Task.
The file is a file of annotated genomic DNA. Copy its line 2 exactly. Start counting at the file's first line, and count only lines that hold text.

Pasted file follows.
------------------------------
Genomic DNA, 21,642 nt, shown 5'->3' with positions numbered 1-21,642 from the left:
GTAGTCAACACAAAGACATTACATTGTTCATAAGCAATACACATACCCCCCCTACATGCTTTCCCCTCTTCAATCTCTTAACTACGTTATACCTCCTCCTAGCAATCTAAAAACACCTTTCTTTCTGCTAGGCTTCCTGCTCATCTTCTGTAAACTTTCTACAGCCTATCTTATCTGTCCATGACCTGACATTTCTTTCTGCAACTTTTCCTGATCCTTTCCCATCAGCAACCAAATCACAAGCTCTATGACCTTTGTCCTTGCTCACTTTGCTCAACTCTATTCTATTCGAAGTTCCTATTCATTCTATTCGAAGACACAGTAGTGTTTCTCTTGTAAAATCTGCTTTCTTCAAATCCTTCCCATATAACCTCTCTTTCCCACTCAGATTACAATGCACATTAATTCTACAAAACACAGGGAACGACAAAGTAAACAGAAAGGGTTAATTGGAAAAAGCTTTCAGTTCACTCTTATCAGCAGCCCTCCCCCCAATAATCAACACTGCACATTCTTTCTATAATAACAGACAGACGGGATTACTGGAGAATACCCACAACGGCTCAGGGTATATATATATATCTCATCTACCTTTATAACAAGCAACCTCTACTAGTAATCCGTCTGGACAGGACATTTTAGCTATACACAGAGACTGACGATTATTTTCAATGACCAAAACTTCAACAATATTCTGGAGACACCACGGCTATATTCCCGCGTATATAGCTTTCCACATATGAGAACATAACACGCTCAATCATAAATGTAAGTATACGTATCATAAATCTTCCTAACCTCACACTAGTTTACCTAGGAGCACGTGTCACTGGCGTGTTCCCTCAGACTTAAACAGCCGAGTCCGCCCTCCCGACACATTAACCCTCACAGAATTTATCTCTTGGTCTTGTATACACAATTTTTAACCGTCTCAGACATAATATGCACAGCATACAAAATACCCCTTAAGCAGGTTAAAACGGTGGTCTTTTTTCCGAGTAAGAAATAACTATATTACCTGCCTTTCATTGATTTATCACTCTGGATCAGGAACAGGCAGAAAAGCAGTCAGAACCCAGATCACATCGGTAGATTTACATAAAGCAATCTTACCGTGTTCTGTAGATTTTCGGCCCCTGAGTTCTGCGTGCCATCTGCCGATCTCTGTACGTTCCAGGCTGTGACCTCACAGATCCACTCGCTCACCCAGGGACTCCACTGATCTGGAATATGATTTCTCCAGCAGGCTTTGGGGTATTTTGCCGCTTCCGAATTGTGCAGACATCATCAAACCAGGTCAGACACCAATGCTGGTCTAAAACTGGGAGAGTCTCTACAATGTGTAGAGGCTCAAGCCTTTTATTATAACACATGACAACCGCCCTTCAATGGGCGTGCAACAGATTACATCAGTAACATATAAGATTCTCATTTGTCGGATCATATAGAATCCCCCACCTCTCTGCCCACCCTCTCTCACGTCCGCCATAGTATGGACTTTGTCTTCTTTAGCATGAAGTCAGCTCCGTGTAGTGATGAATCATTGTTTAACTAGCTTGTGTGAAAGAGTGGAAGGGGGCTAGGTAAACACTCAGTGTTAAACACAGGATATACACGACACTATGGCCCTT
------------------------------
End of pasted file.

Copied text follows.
GTAGTCAACACAAAGACATTACATTGTTCATAAGCAATACACATACCCCCCCTACATGCTTTCCCCTCTTCAATCTCTTAACTACGTTATACCTCCTCCTAGCAATCTAAAAACACCTTTCTTTCTGCTAGGCTTCCTGCTCATCTTCTGTAAACTTTCTACAGCCTATCTTATCTGTCCATGACCTGACATTTCTTTCTGCAACTTTTCCTGATCCTTTCCCATCAGCAACCAAATCACAAGCTCTATGACCTTTGTCCTTGCTCACTTTGCTCAACTCTATTCTATTCGAAGTTCCTATTCATTCTATTCGAAGACACAGTAGTGTTTCTCTTGTAAAATCTGCTTTCTTCAAATCCTTCCCATATAACCTCTCTTTCCCACTCAGATTACAATGCACATTAATTCTACAAAACACAGGGAACGACAAAGTAAACAGAAAGGGTTAATTGGAAAAAGCTTTCAGTTCACTCTTATCAGCAGCCCTCCCCCCAATAATCAACACTGCACATTCTTTCTATAATAACAGACAGACGGGATTACTGGAGAATACCCACAACGGCTCAGGGTATATATATATATCTCATCTACCTTTATAACAAGCAACCTCTACTAGTAATCCGTCTGGACAGGACATTTTAGCTATACACAGAGACTGACGATTATTTTCAATGACCAAAACTTCAACAATATTCTGGAGACACCACGGCTATATTCCCGCGTATATAGCTTTCCACATATGAGAACATAACACGCTCAATCATAAATGTAAGTATACGTATCATAAATCTTCCTAACCTCACACTAGTTTACCTAGGAGCACGTGTCACTGGCGTGTTCCCTCAGACTTAAACAGCCGAGTCCGCCCTCCCGACACATTAACCCTCACAGAATTTATCTCTTGGTCTTGTATACACAATTTTTAACCGTCTCAGACATAATATGCACAGCATACAAAATACCCCTTAAGCAGGTTAAAACGGTGGTCTTTTTTCCGAGTAAGAAATAACTATATTACCTGCCTTTCATTGATTTATCACTCTGGATCAGGAACAGGCAGAAAAGCAGTCAGAACCCAGATCACATCGGTAGATTTACATAAAGCAATCTTACCGTGTTCTGTAGATTTTCGGCCCCTGAGTTCTGCGTGCCATCTGCCGATCTCTGTACGTTCCAGGCTGTGACCTCACAGATCCACTCGCTCACCCAGGGACTCCACTGATCTGGAATATGATTTCTCCAGCAGGCTTTGGGGTATTTTGCCGCTTCCGAATTGTGCAGACATCATCAAACCAGGTCAGACACCAATGCTGGTCTAAAACTGGGAGAGTCTCTACAATGTGTAGAGGCTCAAGCCTTTTATTATAACACATGACAACCGCCCTTCAATGGGCGTGCAACAGATTACATCAGTAACATATAAGATTCTCATTTGTCGGATCATATAGAATCCCCCACCTCTCTGCCCACCCTCTCTCACGTCCGCCATAGTATGGACTTTGTCTTCTTTAGCATGAAGTCAGCTCCGTGTAGTGATGAATCATTGTTTAACTAGCTTGTGTGAAAGAGTGGAAGGGGGCTAGGTAAACACTCAGTGTTAAACACAGGATATACACGACACTATGGCCCTT